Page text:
WV Press News Sharing
PITTSBURGH, Pa. — The Center for Organ Recovery & Education (CORE) announced Monday that it recovered the liver from the oldest recorded organ donor in United States history, as confirmed by the United Network for Organ Sharing (UNOS). The recipient of this incredible gift, a woman in her 60s, is doing well.
CORE is incredibly proud to have been able to make this historic organ donation possible.
The monumental gift came from 95-year-old Cecil F. Lockhart of Welch, W.Va., reaffirming CORE’s internal mantra and commitment to honor “every donor, every time.” The mantra captures the Malcolm Baldrige National Quality Award-winning organization’s commitment to Saving and Healing as many lives as possible within its service area spanning western Pennsylvania, West Virginia and Chemung County, New York.
“CORE is incredibly proud to have been able to make this historic organ donation possible,” said Susan Stuart, CORE president & CEO. “This landmark in the field of transplantation is just another example of CORE’s pioneering legacy and commitment to innovation, which, over the last 40 years, has given 6,000 people in the United States the opportunity to save more than 15,000 others as organ donors.”
Cecil’s family said he was moved to become an organ donor following the death of his son, Stanley, in 2010, after which Stanley healed the lives of 75 people through tissue donation and restored sight to two others through cornea donation. Cecil is survived by Helen Cline Lockhart, his “best girl” and loving wife of 75 years, his daughter, Sharon White, and his son, Brian Lockhart, as well as three grandchildren and six great-grandchildren.
“He was a generous person when he was alive, and we are filled with pride and hope knowing that, even after a long, happy life, he is able to continue that legacy of generosity,” Cecil’s daughter, Sharon White, said. “When my brother was a donor after he passed away a few years ago, it helped my dad to heal. And today, knowing his life is continuing through others really is helping us through our grief too.”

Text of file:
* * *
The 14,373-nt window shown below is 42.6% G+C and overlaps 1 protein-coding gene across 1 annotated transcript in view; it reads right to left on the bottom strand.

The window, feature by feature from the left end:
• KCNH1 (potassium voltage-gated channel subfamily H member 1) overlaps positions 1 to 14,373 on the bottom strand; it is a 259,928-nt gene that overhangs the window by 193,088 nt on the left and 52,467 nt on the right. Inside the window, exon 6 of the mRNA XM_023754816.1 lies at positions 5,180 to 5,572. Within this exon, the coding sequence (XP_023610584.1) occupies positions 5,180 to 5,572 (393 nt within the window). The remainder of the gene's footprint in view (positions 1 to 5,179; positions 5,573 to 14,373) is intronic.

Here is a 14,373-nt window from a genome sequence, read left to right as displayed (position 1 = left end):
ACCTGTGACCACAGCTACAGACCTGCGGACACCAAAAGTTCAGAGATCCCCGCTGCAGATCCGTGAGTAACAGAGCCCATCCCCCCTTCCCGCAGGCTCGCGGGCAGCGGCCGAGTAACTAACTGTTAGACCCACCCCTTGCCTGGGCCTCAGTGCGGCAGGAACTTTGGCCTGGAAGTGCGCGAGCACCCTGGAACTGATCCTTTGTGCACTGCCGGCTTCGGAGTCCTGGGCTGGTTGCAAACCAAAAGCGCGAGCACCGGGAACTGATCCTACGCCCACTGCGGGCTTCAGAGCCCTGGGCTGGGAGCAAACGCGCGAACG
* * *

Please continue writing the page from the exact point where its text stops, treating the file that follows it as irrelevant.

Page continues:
Cecil was born in Short Pole, W.Va. in 1926, the sixth of seven children. He was a proud coal miner working the mines in West Virginia for more than 50 years. Cecil served as a corporal in the United States Army during World War II.
According to Bill White, Cecil’s son-in-law, Cecil was very proud to be a veteran: “Just as he fought for our country’s freedom 75 years ago in World War II, he would be proud to know that he’s fighting for someone else today, as an organ donor.” Bill said that at Cecil’s funeral, which included full military honors, the family asked everyone to register as an organ donor to honor Cecil’s memory.
More than 30% of all deceased organ donors in the United States since 1988 have been age 50 or older, according to UNOS data. And it’s a trend that’s rising. So far in 2021, 39% of all U.S. deceased organ donors have been age 50 or older. That’s up more than 8% from just 20 years ago. Seven percent of deceased organ donors since 1988 have been age 65 or older. In the last 20 years, 17 people over age 90 have died and become organ donors in the United States, with the first instance occurring in 2001.
The record-breaking donation in West Virginia remarkably took place during Older Americans Month, which is observed in the United States every May to acknowledge the contributions of past and current older persons to the country. UNOS Chief Medical Officer David Klassen said that Cecil’s contribution is indeed significant – and one that each and every American has the power to achieve as well by registering as a donor.
“Too often, people mistakenly believe there is an age limit associated with being an organ donor,” said Klassen. “The truth is, no one is ever too old or too young to give the gift of life. Every potential donor is evaluated on a case-by-case basis at the time of their death to determine which organs and tissue are suitable for donation. Cecil’s generous and historic gift is a perfect example of that.”
According to his family, “Cecil was kind and loving. He greeted everyone with a huge smile, a kind word and a big hug. He will be missed.” They say that in addition to being an adoring Paw-Paw to his great grandchildren, he was an animal lover and leaves behind many “special friends” including four birds, Fred, Caesar, Heckle and Jekyll; two dogs, Cephas and Molly; and a cat, Casper.
In addition to this latest record broken under CORE, the organization also achieved a record-breaking year for organ donation in western Pennsylvania and West Virginia in 2020. Still, the need for donors remains critical. Every 10 minutes, someone is added to the national transplant waiting list. More than 107,000 people are currently waiting for a life-saving organ transplant in the United States, with nearly 2,500 waiting in western Pennsylvania and West Virginia alone. Yet, only half of Pennsylvanians and a third of West Virginians are registered as organ donors.
One person can save the lives of eight by donating organs and heal the lives of 75 through tissue donation. Anyone can sign up to be a donor, regardless of age or medical history. Register as an organ, tissue and cornea donor today at registerme.org/core.